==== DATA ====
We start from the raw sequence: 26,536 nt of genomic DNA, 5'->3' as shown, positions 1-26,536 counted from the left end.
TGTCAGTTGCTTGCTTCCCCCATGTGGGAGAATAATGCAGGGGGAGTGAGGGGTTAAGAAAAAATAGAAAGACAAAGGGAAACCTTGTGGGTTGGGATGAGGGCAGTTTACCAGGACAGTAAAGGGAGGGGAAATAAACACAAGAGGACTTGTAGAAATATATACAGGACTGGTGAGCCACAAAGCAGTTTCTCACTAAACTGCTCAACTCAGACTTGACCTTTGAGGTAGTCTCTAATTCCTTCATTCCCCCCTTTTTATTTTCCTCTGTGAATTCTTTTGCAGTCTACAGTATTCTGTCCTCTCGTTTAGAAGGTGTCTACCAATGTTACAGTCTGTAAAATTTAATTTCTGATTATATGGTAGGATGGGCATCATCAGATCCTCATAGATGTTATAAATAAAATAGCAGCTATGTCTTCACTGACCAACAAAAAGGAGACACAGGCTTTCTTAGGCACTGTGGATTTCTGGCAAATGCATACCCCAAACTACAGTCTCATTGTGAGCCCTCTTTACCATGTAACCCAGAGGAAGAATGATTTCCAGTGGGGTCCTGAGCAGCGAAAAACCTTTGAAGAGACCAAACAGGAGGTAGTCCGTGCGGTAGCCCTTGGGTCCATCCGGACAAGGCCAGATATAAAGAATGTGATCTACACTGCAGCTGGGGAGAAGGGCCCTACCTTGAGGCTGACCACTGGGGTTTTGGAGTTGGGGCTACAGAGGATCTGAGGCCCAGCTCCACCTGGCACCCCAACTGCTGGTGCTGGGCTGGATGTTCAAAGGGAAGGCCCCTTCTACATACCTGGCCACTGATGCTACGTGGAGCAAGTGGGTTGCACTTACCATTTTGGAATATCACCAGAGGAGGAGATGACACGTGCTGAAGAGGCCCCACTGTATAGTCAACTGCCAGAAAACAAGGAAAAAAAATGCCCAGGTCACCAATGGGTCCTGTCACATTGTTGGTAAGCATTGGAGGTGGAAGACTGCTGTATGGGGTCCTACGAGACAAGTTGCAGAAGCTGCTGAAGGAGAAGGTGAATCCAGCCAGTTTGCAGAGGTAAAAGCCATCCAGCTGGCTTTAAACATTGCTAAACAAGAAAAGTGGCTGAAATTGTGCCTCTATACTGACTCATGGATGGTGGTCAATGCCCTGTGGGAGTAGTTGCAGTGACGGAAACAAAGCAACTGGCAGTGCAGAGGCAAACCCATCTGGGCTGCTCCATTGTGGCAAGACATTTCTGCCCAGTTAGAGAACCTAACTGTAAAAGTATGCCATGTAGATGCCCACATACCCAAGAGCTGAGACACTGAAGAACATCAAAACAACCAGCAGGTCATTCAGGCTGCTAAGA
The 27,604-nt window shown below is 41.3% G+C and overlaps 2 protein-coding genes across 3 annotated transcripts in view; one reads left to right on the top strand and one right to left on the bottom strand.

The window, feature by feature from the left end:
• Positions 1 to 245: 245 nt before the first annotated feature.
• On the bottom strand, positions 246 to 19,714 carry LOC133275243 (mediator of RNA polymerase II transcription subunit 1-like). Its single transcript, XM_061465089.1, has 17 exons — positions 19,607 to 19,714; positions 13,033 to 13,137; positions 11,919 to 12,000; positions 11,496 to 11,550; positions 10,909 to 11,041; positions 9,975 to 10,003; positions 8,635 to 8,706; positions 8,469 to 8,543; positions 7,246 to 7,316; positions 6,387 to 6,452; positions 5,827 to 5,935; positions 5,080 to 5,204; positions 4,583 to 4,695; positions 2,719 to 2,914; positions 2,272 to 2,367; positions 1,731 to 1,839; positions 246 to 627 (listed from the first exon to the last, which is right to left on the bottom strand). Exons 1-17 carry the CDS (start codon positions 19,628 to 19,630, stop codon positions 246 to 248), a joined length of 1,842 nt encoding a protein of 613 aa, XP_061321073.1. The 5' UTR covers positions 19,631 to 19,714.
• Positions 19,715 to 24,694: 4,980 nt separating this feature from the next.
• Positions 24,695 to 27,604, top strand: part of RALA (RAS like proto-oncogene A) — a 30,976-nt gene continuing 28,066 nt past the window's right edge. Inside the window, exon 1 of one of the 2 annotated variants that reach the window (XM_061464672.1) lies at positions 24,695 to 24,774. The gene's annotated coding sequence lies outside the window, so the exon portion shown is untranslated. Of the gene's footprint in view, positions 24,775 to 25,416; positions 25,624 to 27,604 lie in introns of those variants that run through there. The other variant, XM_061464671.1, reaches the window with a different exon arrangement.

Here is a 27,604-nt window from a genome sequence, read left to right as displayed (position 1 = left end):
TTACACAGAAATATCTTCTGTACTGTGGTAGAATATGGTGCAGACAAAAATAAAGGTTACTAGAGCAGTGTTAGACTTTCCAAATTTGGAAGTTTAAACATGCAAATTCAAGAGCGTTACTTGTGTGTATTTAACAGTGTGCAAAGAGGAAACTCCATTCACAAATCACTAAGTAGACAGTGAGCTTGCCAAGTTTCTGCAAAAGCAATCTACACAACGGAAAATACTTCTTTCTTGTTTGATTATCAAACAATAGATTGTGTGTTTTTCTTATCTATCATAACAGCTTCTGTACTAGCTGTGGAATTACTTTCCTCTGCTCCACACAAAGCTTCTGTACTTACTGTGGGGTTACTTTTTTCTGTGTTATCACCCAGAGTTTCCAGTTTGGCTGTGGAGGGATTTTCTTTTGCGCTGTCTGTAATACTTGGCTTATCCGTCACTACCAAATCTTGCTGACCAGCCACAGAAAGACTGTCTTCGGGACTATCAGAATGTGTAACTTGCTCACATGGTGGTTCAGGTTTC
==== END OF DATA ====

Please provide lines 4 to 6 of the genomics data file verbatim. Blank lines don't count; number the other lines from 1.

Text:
The window, feature by feature from the left end:
• Positions 1 to 245: 245 nt before the first annotated feature.
• On the bottom strand, positions 246 to 19,714 carry LOC133275243 (mediator of RNA polymerase II transcription subunit 1-like). Its single transcript, XM_061465089.1, has 17 exons — positions 19,607 to 19,714; positions 13,033 to 13,137; positions 11,919 to 12,000; positions 11,496 to 11,550; positions 10,909 to 11,041; positions 9,975 to 10,003; positions 8,635 to 8,706; positions 8,469 to 8,543; positions 7,246 to 7,316; positions 6,387 to 6,452; positions 5,827 to 5,935; positions 5,080 to 5,204; positions 4,583 to 4,695; positions 2,719 to 2,914; positions 2,272 to 2,367; positions 1,731 to 1,839; positions 246 to 627 (listed from the first exon to the last, which is right to left on the bottom strand). Exons 1-17 carry the CDS (start codon positions 19,628 to 19,630, stop codon positions 246 to 248), a joined length of 1,842 nt encoding a protein of 613 aa, XP_061321073.1. The 5' UTR covers positions 19,631 to 19,714.